In modern times, of course, attention-seeking is the norm. As such, is it any surprise that we are seeing a proliferation of morbid roadside shrines at the spot where a tragic event occurred?
Throughout the years, I have noticed many of these shrines created on the side of the road marking where a person died, usually by vehicle or murder. ‘Loved ones’ make a pilgrimage to the scene of the event, with flowers, crosses, and random knick-knacks. Perhaps the attention-seeking helps the ‘loved ones’ cope in some odd way. Gives them comfort in knowing that they are getting the attention of strangers. Is it that in order to progress through the grieving process, one must know that people are aware of their grieving?
All too often, however, those same ‘loved ones’ who deposited the items at the shrine have since abandoned it. It then becomes coated in dust, filth, and dog piss; and the flowers wither and rot. These same ‘loved ones’ who failed to maintain the shrine would also – no doubt – be livid if the city’s public works department (or you as a good samaritan) took the time to remove what has become a very public pile of rubbish and place it in the trash where it belongs. This is actually one of the most non-trollish suggestions I have for you… do it to improve the image of your city! (Winnipeg needs all the help it can get).
The atheist in me has trouble understanding the ‘logic’ of the paranormal/superstitious mind… just why do people leave messages written to the deceased or adorn the shrine with religious symbols anyway? Are they under the impression that the person’s ghost or spirit is somehow lurking around, invisible to us, at the site? That the essence or energy of them is somehow present, and they will read these messages or have a doorway to heaven open up due to the religious symbols? Strange thinking, indeed.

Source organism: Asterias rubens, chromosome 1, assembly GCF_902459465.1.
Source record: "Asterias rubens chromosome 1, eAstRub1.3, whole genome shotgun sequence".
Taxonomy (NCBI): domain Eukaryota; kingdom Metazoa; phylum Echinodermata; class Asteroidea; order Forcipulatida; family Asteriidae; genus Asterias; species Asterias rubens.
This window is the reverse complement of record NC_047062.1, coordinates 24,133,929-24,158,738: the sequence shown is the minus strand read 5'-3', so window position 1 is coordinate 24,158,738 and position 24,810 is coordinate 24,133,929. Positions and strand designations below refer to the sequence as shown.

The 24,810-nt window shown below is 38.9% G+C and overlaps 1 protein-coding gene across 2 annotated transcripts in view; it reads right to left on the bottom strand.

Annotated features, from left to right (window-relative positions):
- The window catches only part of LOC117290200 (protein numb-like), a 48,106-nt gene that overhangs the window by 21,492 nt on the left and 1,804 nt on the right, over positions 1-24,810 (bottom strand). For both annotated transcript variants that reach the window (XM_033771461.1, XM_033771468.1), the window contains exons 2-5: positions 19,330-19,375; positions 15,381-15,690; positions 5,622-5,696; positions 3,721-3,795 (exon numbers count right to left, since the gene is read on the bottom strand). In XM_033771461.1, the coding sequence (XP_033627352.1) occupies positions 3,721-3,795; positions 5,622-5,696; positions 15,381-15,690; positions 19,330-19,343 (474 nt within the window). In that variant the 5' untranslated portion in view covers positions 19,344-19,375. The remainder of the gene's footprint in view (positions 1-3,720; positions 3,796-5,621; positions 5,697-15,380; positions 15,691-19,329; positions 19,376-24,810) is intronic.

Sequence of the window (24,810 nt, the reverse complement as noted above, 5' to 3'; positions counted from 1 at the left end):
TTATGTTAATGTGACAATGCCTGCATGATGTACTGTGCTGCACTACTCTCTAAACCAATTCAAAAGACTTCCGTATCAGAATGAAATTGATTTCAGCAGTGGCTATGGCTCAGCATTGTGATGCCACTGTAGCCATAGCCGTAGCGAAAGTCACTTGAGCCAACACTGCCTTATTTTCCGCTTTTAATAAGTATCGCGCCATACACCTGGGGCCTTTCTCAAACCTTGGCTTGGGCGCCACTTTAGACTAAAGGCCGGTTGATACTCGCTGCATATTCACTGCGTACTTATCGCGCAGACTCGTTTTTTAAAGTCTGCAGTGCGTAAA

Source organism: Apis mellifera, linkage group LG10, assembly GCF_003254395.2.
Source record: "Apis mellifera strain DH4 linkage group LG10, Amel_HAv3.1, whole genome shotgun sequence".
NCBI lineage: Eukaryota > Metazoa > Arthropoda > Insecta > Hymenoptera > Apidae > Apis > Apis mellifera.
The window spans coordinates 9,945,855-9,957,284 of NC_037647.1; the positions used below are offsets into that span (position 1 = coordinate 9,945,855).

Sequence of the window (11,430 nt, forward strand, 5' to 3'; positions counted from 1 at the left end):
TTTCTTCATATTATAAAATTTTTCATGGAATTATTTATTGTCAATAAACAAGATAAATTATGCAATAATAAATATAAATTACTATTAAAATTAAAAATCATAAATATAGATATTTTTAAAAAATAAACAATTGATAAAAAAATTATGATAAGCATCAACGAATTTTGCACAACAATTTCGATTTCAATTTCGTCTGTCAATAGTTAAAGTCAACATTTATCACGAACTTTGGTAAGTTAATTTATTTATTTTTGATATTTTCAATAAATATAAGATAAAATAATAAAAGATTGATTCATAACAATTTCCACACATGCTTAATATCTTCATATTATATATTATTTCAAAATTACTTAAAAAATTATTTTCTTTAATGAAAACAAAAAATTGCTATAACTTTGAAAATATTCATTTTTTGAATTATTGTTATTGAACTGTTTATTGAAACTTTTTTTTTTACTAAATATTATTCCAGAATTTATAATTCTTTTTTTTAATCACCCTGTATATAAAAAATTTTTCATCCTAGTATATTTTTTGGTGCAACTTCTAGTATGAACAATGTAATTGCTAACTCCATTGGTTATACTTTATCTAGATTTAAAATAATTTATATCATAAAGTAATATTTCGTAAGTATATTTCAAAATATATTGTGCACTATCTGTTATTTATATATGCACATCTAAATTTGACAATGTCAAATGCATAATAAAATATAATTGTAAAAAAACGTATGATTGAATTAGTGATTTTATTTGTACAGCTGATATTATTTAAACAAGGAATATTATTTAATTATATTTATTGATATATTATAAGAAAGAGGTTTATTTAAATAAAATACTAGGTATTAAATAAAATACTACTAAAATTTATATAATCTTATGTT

Here's a thought... what if, to respect a particular dead person's beliefs, the family or friends erected a pentagram for all to see on the side of the road? Do you think, in this case, that the masses would still insist that it's okay because it's helping that person’s family/friends with their grieving process? Or would Christian hypocrisy rear its ugly head?
Are these morbid shrines to be located where the death or the event took place? These two are very often not one in the same. Person gets raced to the hospital in critical condition and dies in the ER. If it is based on death, should there not be hundreds of these shrines in front of the ERs of Winnipeg’s hospitals? Would it not make more sense that the invisible spirit lurks around the place of death, rather than creepily stalk the location where they earlier got traumatically injured? Then again, placing such a shrine at a hospital with hundreds of others would detract from the uniqueness and therefore the attention-seeking that the ‘loved ones’ are aiming for.
I will close with a tale of perhaps the crassest of any such shrine that unfortunately occurred on the front lawn of a neighbour’s house of one of my friends. A few years ago, two young women from a First Nation north of Winnipeg were well over the legal limit and speeding recklessly down Henderson Hwy inside Winnipeg. At a curve on the road, they lost control and wrapped themselves around a tree on the property. My friend’s unlucky neighbour not only had damage to an otherwise beautiful spruce tree, but a shrine went up on his front lawn, without anyone asking permission, of course. In addition to the flowers and other crap, he couldn’t help but notice his lawn getting covered in cigarettes, mostly half-smoked butts. Apparently, this was “the traditional tobacco offering!” That’s right, not a pristine tobacco leaf, but actual cigarettes… mostly all smoked on site and then tossed as a butt onto his grass or in the direction of his mangled tree. This is in addition to making it difficult to psychologically move on from having witnessed a gruesome scene by being reminded of it daily via a shrine on the front yard. Long story short, in this instance, because of the need to create a shrine there are actually three victims: the two Darwin Award recipients and the ill-fated homeowner.
Superstition and attention-seeking usually go hand-in-hand, is it any wonder why these morbid shrines have now become A Thing To Do when someone dies?
The Midtown Troll